So it’s official, red and processed meat can cause cancer – as reported by a group of international scientists from the International Agency for Research on Cancer (IARC).
In the report, processed meats are classified as Group 1 carcinogens, while red meats are branded as a Group 2A probable carcinogen. Because of the reports, fear has set upon meat lovers.
And hang on a second, does this mean tobacco smoking – which is also classified as a Group 1 carcinogen – is as drastic as indulging in your favourite chicken franks?
The IARC merely describes the strength of the scientific evidence as it pertains to a possible cause of cancer. Smoking causes about a million deaths per year, while 34,000 cancer deaths can be linked to processed meat-rich diets.
The findings are definitely not a call for people to boycott red meat and processed meat, as opposed to what many have been driven to concur.
“These findings further support current public health recommendations to limit intake of meat,” says IARC Director Christopher Wild. “At the same time, red meat has nutritional value. Therefore, these results are important in enabling governments and international regulatory agencies to conduct risk assessments, in order to balance the risks and benefits of eating red meat and processed meat and to provide the best possible dietary recommendations.”
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Back in 2014, Harvard Medical School published a report on man’s favourite food. It talked about juicy steaks, pork chops and lovely racks of lamb – and how they are all going to kill you.
But haven’t we always advocated red meat as a good thing? Is steak not a muscle-building man-food without equal? And what of all the iron, zinc and B vitamins that constitute a vital part of a balanced diet? Is there some dietary scaremongering going on or do we really have to give up bacon?
While most studies and guidelines are based on daily consumption, it is far more realistic to manage your intake on a weekly basis. “The World Cancer Research Fund states that you shouldn’t be eating any more than 500g in a week,” says nutritionist Dr Sarah Schenker. To put that into context, you can put away an 8oz steak (227g) a 4oz pork chop (113g), 2 pork sausages (50g each) and a portion of chilli con carne with beef mince (60g). Which is plenty for one week – or one hell of a mixed grill.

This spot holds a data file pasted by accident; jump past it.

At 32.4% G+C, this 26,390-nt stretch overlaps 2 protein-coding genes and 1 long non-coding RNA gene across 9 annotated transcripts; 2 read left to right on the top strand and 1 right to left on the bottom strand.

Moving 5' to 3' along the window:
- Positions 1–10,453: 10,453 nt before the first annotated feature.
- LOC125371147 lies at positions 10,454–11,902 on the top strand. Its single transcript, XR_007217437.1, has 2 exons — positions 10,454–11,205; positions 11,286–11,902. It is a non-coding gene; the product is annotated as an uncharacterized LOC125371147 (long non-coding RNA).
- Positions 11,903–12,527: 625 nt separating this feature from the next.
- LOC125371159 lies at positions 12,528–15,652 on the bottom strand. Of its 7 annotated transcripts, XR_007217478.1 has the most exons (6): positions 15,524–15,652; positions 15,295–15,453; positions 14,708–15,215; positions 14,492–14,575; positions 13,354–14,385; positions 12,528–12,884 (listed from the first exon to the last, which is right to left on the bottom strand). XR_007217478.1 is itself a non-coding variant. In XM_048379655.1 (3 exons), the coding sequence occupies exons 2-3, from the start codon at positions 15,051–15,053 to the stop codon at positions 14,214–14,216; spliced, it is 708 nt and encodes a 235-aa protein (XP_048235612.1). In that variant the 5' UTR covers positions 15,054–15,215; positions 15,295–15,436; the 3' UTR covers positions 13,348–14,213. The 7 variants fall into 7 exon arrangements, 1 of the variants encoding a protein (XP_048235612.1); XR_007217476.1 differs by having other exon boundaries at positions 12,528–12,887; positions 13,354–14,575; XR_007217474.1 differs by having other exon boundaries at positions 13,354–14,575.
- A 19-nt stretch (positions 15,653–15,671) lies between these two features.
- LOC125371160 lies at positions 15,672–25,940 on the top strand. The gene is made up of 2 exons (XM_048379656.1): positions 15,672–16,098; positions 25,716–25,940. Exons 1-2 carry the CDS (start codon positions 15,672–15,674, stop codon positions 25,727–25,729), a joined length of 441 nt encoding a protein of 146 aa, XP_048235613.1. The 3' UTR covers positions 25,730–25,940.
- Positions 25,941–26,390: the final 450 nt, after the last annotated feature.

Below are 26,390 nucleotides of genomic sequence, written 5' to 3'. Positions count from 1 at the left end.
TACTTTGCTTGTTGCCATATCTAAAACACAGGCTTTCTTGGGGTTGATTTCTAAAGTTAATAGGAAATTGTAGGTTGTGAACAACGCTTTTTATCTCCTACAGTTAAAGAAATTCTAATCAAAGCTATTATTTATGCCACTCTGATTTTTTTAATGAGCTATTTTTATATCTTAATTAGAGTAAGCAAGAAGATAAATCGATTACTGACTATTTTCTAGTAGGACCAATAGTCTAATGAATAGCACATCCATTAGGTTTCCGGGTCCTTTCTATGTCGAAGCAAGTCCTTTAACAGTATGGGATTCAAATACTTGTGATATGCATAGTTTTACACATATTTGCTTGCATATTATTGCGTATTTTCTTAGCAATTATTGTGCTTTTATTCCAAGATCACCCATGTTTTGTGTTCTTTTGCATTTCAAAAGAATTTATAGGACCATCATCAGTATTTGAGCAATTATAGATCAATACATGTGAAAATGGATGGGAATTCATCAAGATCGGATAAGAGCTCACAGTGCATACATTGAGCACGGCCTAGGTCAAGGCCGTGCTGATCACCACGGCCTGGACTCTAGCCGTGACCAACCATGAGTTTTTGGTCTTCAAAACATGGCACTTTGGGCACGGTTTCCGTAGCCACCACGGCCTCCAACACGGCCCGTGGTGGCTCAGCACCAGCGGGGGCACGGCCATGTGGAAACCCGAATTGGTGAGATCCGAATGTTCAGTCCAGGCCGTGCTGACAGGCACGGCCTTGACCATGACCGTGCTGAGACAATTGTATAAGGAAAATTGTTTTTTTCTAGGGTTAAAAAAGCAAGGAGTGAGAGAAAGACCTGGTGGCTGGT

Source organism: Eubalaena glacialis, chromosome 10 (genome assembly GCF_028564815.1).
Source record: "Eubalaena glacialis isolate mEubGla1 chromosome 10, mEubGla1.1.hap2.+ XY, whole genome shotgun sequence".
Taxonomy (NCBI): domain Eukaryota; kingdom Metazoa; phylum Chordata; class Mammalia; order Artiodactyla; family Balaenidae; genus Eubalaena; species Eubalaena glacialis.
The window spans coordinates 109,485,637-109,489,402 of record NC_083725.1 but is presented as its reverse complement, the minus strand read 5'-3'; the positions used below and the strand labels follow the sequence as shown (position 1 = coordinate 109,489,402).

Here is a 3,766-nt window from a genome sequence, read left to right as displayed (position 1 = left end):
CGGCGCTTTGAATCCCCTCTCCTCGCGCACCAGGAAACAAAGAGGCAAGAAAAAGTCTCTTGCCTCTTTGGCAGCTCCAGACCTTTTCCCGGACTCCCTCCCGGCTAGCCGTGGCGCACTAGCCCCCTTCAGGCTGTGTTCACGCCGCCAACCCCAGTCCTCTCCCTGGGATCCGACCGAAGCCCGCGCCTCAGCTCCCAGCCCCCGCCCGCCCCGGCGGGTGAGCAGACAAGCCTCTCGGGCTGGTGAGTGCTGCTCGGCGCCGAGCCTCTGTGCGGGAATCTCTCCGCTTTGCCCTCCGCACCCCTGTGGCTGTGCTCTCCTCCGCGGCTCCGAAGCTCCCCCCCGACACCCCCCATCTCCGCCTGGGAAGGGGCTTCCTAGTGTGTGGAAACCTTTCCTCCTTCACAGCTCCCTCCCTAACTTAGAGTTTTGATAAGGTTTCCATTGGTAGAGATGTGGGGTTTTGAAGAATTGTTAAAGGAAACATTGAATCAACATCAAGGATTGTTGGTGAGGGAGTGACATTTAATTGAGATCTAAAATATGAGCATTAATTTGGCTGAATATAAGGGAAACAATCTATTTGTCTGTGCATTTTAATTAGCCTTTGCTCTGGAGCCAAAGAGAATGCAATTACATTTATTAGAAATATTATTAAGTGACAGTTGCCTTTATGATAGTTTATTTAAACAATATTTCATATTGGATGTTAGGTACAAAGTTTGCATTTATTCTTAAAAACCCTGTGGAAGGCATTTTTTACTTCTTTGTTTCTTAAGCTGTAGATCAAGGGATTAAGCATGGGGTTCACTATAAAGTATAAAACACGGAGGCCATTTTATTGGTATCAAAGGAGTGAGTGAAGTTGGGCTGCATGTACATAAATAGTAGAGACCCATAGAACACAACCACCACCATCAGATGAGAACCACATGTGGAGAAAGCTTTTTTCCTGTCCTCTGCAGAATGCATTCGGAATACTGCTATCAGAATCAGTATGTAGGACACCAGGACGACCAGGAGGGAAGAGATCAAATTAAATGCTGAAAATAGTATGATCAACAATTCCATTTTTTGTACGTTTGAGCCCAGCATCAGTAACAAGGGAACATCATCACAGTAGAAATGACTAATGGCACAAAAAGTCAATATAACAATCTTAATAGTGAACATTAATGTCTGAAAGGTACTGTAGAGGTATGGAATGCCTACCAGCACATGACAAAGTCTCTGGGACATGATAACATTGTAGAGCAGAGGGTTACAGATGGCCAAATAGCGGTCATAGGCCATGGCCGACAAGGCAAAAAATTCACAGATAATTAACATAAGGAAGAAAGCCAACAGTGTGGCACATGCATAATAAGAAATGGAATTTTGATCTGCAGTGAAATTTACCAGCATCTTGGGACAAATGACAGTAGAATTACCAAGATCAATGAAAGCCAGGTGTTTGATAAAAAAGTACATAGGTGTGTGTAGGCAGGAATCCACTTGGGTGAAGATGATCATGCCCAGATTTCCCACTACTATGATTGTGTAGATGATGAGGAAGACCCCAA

But it’s how you consume your fleshy quota that matters to your health. As with booze, as long as you don’t exceed your limit and try not to make a habit of chucking it back every single day, you’re fine. “If you have a big steak on Saturday night that doesn’t mean you can’t have any red meat for the rest of the week,” says Schenker. “But I wouldn’t recommend you eat red meat every day, even in small quantities either.” Enjoy responsibly – but most of all, enjoy.
Also, here’s an extra tip if you’re craving for the red.
You can make it leaner with 20 minutes and a sharp knife.
Compared to chicken, turkey or fish, red meat is not the leanest protein on the supermarket shelves. Your average rib-eye steak, for example, contains 37g of total fat, 15g of which is of the saturated kind that the Harvard Study highlights as responsible for the prevalence of heart disease among their study subjects.
You can keep the fat content down, though. “A fillet steak will have very little fat on it, regardless of where you buy it or how it’s cooked,” says David Lishman, master butcher of award-winning Yorkshire butchers Lishman’s of Ilkley. “It comes from an area of the animal that does very little work, so it’s one of the most tender and leanest cuts there is.” Sirloin, too, cuts a slim figure at only 2g of sat fat, and what marbled fat remains tends to render out during cooking.
“A less well-known option is the ‘onglet’ or skirt steak,” says Lishman. “It is taken from the diaphragm of the cow and is best cooked under the grill until just pink, which allows as much fat as possible to drain off.”
Whichever cut of whatever meat you choose, trimming away as much of the visible fat before you cook it is the best way to reduce the saturated fat content of your meal. You don’t need a masterclass in butchery; just pop your meat in the freezer for twenty minutes. This will harden the fatty tissue slightly, making it far easier to slice away from the meat quickly and neatly.